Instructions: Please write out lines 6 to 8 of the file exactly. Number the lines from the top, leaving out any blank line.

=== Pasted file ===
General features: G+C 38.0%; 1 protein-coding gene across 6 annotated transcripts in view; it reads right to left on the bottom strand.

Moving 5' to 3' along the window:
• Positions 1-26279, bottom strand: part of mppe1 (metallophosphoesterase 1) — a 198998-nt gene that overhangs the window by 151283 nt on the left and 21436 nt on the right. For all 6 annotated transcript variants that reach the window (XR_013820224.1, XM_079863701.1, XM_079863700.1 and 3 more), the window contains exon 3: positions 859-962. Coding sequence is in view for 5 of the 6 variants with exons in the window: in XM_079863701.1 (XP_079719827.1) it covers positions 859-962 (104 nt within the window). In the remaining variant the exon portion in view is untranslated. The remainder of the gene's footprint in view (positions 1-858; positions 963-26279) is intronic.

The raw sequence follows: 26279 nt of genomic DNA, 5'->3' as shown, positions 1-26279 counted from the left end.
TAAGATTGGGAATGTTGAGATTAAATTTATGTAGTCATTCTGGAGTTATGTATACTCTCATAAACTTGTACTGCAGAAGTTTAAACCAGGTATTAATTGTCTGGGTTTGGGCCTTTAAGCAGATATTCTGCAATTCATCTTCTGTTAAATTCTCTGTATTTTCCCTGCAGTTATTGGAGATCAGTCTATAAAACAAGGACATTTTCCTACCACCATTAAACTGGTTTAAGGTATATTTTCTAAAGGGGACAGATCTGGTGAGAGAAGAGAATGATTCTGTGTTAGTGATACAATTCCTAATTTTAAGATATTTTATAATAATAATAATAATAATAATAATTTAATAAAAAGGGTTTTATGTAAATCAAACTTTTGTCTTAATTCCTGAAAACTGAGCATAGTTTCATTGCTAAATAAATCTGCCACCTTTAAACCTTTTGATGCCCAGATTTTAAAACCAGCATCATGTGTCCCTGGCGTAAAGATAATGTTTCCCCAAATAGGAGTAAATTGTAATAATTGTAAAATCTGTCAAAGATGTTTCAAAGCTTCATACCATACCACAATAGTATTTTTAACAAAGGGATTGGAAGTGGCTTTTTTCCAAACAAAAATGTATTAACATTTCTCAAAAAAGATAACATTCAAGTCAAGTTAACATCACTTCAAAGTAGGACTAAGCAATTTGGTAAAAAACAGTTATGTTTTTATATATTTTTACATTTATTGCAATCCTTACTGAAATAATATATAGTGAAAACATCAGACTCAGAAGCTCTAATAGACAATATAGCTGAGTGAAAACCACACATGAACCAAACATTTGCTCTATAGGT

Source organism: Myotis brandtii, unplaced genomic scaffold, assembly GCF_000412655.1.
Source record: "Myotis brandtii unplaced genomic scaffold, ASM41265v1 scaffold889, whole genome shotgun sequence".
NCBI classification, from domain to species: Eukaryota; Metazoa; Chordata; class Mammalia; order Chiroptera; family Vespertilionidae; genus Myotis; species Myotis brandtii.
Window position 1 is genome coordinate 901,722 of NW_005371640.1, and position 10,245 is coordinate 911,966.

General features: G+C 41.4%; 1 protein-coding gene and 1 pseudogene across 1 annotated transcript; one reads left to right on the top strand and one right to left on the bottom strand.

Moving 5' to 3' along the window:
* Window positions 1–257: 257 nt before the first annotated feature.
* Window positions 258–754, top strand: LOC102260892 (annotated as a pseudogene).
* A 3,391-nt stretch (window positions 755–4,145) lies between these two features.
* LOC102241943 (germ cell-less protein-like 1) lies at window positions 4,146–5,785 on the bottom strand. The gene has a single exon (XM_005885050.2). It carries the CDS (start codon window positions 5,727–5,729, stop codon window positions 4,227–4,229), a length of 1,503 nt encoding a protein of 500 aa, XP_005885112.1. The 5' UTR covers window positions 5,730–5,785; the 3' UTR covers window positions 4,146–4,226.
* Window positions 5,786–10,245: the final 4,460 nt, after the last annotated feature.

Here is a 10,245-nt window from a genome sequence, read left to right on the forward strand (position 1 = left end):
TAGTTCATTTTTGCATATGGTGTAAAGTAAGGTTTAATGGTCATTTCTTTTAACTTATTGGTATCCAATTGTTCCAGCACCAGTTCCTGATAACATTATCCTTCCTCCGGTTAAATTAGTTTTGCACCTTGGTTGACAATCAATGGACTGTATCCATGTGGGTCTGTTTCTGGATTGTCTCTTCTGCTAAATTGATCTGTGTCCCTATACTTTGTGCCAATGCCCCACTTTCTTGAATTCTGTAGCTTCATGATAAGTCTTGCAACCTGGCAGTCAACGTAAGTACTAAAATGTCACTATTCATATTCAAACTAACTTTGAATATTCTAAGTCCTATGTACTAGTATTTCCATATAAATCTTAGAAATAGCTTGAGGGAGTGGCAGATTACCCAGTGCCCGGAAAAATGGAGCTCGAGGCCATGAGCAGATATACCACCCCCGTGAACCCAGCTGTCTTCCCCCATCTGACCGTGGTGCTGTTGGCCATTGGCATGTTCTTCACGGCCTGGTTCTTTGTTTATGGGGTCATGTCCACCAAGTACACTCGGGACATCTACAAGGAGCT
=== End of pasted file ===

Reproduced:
Source organism: Myotis brandtii, unplaced genomic scaffold, assembly GCF_000412655.1.
Source record: "Myotis brandtii unplaced genomic scaffold, ASM41265v1 scaffold889, whole genome shotgun sequence".
NCBI classification, from domain to species: Eukaryota; Metazoa; Chordata; class Mammalia; order Chiroptera; family Vespertilionidae; genus Myotis; species Myotis brandtii.